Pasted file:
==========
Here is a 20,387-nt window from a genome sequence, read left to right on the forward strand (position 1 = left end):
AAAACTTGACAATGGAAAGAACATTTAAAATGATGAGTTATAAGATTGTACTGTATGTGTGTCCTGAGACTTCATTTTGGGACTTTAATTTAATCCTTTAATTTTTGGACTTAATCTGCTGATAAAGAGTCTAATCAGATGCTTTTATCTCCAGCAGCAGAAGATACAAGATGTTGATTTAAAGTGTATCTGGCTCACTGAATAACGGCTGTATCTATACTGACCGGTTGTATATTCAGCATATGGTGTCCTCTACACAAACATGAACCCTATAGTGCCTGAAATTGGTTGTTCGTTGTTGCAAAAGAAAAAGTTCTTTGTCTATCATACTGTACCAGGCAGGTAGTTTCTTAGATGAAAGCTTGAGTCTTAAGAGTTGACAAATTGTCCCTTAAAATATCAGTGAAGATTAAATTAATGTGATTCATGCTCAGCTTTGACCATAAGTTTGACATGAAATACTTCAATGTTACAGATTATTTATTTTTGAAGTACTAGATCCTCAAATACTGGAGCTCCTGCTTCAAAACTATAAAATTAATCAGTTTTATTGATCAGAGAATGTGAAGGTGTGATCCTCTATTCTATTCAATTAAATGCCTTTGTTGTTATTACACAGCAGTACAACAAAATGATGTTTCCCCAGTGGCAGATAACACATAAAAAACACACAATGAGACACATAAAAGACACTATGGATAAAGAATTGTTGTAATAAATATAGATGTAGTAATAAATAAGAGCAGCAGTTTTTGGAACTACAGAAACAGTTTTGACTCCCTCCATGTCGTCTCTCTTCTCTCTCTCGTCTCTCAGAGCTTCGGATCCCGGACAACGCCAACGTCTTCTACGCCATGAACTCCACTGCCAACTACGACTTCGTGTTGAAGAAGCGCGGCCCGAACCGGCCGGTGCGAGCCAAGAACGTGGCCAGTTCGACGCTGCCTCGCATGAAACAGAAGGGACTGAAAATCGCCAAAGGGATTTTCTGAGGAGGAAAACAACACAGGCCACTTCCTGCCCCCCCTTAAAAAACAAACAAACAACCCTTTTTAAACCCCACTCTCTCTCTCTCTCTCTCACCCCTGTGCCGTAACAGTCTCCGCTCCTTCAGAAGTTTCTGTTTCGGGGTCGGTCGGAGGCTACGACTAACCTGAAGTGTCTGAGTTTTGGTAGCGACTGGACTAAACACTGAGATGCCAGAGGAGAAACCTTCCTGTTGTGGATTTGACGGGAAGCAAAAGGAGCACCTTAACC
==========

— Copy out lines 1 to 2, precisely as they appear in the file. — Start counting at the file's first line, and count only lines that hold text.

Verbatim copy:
Here is a 20,387-nt window from a genome sequence, read left to right on the forward strand (position 1 = left end):
AAAACTTGACAATGGAAAGAACATTTAAAATGATGAGTTATAAGATTGTACTGTATGTGTGTCCTGAGACTTCATTTTGGGACTTTAATTTAATCCTTTAATTTTTGGACTTAATCTGCTGATAAAGAGTCTAATCAGATGCTTTTATCTCCAGCAGCAGAAGATACAAGATGTTGATTTAAAGTGTATCTGGCTCACTGAATAACGGCTGTATCTATACTGACCGGTTGTATATTCAGCATATGGTGTCCTCTACACAAACATGAACCCTATAGTGCCTGAAATTGGTTGTTCGTTGTTGCAAAAGAAAAAGTTCTTTGTCTATCATACTGTACCAGGCAGGTAGTTTCTTAGATGAAAGCTTGAGTCTTAAGAGTTGACAAATTGTCCCTTAAAATATCAGTGAAGATTAAATTAATGTGATTCATGCTCAGCTTTGACCATAAGTTTGACATGAAATACTTCAATGTTACAGATTATTTATTTTTGAAGTACTAGATCCTCAAATACTGGAGCTCCTGCTTCAAAACTATAAAATTAATCAGTTTTATTGATCAGAGAATGTGAAGGTGTGATCCTCTATTCTATTCAATTAAATGCCTTTGTTGTTATTACACAGCAGTACAACAAAATGATGTTTCCCCAGTGGCAGATAACACATAAAAAACACACAATGAGACACATAAAAGACACTATGGATAAAGAATTGTTGTAATAAATATAGATGTAGTAATAAATAAGAGCAGCAGTTTTTGGAACTACAGAAACAGTTTTGACTCCCTCCATGTCGTCTCTCTTCTCTCTCTCGTCTCTCAGAGCTTCGGATCCCGGACAACGCCAACGTCTTCTACGCCATGAACTCCACTGCCAACTACGACTTCGTGTTGAAGAAGCGCGGCCCGAACCGGCCGGTGCGAGCCAAGAACGTGGCCAGTTCGACGCTGCCTCGCATGAAACAGAAGGGACTGAAAATCGCCAAAGGGATTTTCTGAGGAGGAAAACAACACAGGCCACTTCCTGCCCCCCCTTAAAAAACAAACAAACAACCCTTTTTAAACCCCACTCTCTCTCTCTCTCTCTCACCCCTGTGCCGTAACAGTCTCCGCTCCTTCAGAAGTTTCTGTTTCGGGGTCGGTCGGAGGCTACGACTAACCTGAAGTGTCTGAGTTTTGGTAGCGACTGGACTAAACACTGAGATGCCAGAGGAGAAACCTTCCTGTTGTGGATTTGACGGGAAGCAAAAGGAGCACCTTAACC